A Man or Woman is Hot or Not: It Takes 100 Milliseconds to Decide: Research Reveals

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By Indrani Bhattacharyya | July 30, 2014 12:18 PM EST

Eyes, smile, looks matter a lot to make a judgment about a person.

According to a recent study, it doesn’t take us more than 100 milliseconds to decide on an individual’s personality based on facial features.

Actress Scarlett Johansson arrives at the Museum of Modern Art in New York City for a special screening of her film "scoop" July 26, 2006.

“According to the report by Today Health, when we look at a picture of a face we rapidly form judgments about a person’s character, for example, whether they are friendly, trustworthy, or competent. Even though it’s not clear how accurate they are, these first impressions can influence our subsequent behavior,” writes Tom Hartley, an author of the paper and lecturer in psychology at University of York.”

In this study, researchers looked at 1,000 different faces and measured different physical characteristics, like facial shape. After that they tried to predict the means through which humans might react to these faces by looking at 65 different details which includes eye height, eyebrow width, or lower lip curvature, giving each one a score.

Using these scores a computer model was created that would predict first impressions. This was followed by evaluation. Six judges evaluated illustrated faces with a seven-point scale, where one is the least attractive and seven is the most attractive.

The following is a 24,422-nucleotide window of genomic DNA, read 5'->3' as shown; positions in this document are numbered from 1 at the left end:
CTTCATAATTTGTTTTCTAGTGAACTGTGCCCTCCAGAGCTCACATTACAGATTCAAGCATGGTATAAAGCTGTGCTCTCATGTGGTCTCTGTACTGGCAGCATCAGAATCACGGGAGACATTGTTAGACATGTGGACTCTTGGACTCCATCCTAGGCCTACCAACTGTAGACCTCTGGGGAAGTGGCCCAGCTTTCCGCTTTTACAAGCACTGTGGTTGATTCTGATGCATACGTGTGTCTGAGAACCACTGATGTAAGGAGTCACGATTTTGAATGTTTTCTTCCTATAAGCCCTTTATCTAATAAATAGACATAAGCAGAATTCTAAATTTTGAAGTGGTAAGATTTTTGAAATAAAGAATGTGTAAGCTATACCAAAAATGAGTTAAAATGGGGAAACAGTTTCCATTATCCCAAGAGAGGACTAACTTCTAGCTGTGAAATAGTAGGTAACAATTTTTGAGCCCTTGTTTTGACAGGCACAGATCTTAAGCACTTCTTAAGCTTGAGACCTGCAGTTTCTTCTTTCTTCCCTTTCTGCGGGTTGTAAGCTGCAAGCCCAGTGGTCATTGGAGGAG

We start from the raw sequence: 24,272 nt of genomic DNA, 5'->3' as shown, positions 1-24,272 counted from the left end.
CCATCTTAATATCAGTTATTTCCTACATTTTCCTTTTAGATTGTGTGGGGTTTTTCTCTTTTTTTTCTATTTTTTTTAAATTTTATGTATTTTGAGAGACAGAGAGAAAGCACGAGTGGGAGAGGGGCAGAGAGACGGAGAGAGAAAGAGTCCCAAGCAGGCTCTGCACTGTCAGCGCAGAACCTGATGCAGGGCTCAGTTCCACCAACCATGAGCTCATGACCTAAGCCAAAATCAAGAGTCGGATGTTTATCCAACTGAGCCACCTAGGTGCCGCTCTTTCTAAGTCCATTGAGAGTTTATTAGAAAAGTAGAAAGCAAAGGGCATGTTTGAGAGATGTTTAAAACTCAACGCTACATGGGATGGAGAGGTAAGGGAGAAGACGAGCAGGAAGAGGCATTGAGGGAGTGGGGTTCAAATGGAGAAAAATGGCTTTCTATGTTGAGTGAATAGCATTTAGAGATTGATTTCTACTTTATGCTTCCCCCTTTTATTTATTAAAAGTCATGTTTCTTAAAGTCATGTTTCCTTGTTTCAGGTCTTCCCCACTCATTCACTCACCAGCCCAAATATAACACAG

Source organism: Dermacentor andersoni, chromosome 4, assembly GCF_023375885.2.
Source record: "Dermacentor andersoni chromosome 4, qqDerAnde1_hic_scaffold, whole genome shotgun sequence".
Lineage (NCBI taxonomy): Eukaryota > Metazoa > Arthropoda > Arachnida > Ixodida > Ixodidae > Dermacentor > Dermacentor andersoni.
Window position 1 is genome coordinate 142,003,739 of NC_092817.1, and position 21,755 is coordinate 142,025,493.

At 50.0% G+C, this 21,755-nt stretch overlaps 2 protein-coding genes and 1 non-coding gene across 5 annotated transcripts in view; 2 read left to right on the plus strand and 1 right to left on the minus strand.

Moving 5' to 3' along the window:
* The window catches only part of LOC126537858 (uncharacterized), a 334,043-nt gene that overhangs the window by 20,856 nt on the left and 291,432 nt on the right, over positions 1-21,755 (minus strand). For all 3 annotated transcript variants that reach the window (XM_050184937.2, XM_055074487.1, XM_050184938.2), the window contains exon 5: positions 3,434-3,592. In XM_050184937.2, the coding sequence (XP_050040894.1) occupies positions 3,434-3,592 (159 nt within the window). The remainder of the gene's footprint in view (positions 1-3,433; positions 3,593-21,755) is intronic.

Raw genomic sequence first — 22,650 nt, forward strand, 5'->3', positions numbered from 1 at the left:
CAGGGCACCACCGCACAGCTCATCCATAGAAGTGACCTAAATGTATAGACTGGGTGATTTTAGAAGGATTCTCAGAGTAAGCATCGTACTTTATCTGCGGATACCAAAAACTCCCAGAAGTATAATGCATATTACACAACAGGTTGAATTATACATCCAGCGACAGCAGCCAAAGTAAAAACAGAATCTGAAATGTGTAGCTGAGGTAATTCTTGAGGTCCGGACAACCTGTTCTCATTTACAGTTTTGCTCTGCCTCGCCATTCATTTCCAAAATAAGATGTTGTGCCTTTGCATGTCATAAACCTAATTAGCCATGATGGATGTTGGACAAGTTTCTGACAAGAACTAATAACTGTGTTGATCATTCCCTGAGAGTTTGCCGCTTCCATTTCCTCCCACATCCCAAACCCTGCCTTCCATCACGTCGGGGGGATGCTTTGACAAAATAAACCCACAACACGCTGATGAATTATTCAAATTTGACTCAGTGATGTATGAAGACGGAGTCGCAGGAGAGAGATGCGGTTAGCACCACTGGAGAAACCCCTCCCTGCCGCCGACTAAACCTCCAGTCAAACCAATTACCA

It was found that the computer could successfully predict much of the judges’ first impressions.

Based on the results, Hartley claims that big eyes have long been associated with attractiveness. The computer models predict people with smaller eyes were ranked as less attractive, but that of course doesn’t happen every time.

So small eyes coupled with a big warm smile can win everyone’s heart.

“Many of the features that influence predicted ratings in our model are changeable features of the face related to expression, pose, lighting, camera position, and so on. It’s a worry that these snap judgments are inaccurate. We may misjudge people based on appearances, Hartley explained.”

Experts feel further investigation may leave significant impacts on social media where first impression counts a lot more than any other aspect.


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(Photo: Reuters / Eric Thayer)
Actress Scarlett Johansson arrives at the Museum of Modern Art in New York City for a special screening of her film "scoop" July 26, 2006.
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